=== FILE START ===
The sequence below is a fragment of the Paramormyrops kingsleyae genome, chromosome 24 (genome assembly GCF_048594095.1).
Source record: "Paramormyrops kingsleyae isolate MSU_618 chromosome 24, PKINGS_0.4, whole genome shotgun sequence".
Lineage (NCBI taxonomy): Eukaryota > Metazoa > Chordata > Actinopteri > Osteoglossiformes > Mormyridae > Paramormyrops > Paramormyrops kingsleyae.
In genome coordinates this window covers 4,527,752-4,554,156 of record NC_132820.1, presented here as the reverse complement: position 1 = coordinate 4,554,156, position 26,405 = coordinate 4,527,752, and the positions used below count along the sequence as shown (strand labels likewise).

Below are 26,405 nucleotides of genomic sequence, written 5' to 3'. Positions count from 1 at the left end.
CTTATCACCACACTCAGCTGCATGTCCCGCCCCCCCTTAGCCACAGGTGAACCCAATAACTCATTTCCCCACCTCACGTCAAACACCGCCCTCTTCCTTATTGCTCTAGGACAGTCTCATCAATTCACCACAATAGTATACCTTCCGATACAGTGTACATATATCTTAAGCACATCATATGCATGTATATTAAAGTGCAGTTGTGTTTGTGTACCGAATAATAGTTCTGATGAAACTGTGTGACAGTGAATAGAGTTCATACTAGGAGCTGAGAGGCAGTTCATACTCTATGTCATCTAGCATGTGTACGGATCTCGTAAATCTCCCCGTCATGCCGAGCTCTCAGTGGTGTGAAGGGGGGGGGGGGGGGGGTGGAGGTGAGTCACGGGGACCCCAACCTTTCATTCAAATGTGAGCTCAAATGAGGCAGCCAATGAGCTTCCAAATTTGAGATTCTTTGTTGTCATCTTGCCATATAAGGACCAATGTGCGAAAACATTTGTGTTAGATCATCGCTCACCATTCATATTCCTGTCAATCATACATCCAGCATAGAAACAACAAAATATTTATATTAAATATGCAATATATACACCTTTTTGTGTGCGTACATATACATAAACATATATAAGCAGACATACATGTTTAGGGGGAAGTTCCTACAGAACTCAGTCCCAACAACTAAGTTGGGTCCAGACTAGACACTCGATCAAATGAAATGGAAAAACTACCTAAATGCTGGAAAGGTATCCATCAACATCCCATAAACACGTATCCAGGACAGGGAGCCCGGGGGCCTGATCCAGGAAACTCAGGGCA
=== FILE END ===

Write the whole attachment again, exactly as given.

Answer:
The sequence below is a fragment of the Paramormyrops kingsleyae genome, chromosome 24 (genome assembly GCF_048594095.1).
Source record: "Paramormyrops kingsleyae isolate MSU_618 chromosome 24, PKINGS_0.4, whole genome shotgun sequence".
Lineage (NCBI taxonomy): Eukaryota > Metazoa > Chordata > Actinopteri > Osteoglossiformes > Mormyridae > Paramormyrops > Paramormyrops kingsleyae.
In genome coordinates this window covers 4,527,752-4,554,156 of record NC_132820.1, presented here as the reverse complement: position 1 = coordinate 4,554,156, position 26,405 = coordinate 4,527,752, and the positions used below count along the sequence as shown (strand labels likewise).

Below are 26,405 nucleotides of genomic sequence, written 5' to 3'. Positions count from 1 at the left end.
CTTATCACCACACTCAGCTGCATGTCCCGCCCCCCCTTAGCCACAGGTGAACCCAATAACTCATTTCCCCACCTCACGTCAAACACCGCCCTCTTCCTTATTGCTCTAGGACAGTCTCATCAATTCACCACAATAGTATACCTTCCGATACAGTGTACATATATCTTAAGCACATCATATGCATGTATATTAAAGTGCAGTTGTGTTTGTGTACCGAATAATAGTTCTGATGAAACTGTGTGACAGTGAATAGAGTTCATACTAGGAGCTGAGAGGCAGTTCATACTCTATGTCATCTAGCATGTGTACGGATCTCGTAAATCTCCCCGTCATGCCGAGCTCTCAGTGGTGTGAAGGGGGGGGGGGGGGGGGTGGAGGTGAGTCACGGGGACCCCAACCTTTCATTCAAATGTGAGCTCAAATGAGGCAGCCAATGAGCTTCCAAATTTGAGATTCTTTGTTGTCATCTTGCCATATAAGGACCAATGTGCGAAAACATTTGTGTTAGATCATCGCTCACCATTCATATTCCTGTCAATCATACATCCAGCATAGAAACAACAAAATATTTATATTAAATATGCAATATATACACCTTTTTGTGTGCGTACATATACATAAACATATATAAGCAGACATACATGTTTAGGGGGAAGTTCCTACAGAACTCAGTCCCAACAACTAAGTTGGGTCCAGACTAGACACTCGATCAAATGAAATGGAAAAACTACCTAAATGCTGGAAAGGTATCCATCAACATCCCATAAACACGTATCCAGGACAGGGAGCCCGGGGGCCTGATCCAGGAAACTCAGGGCA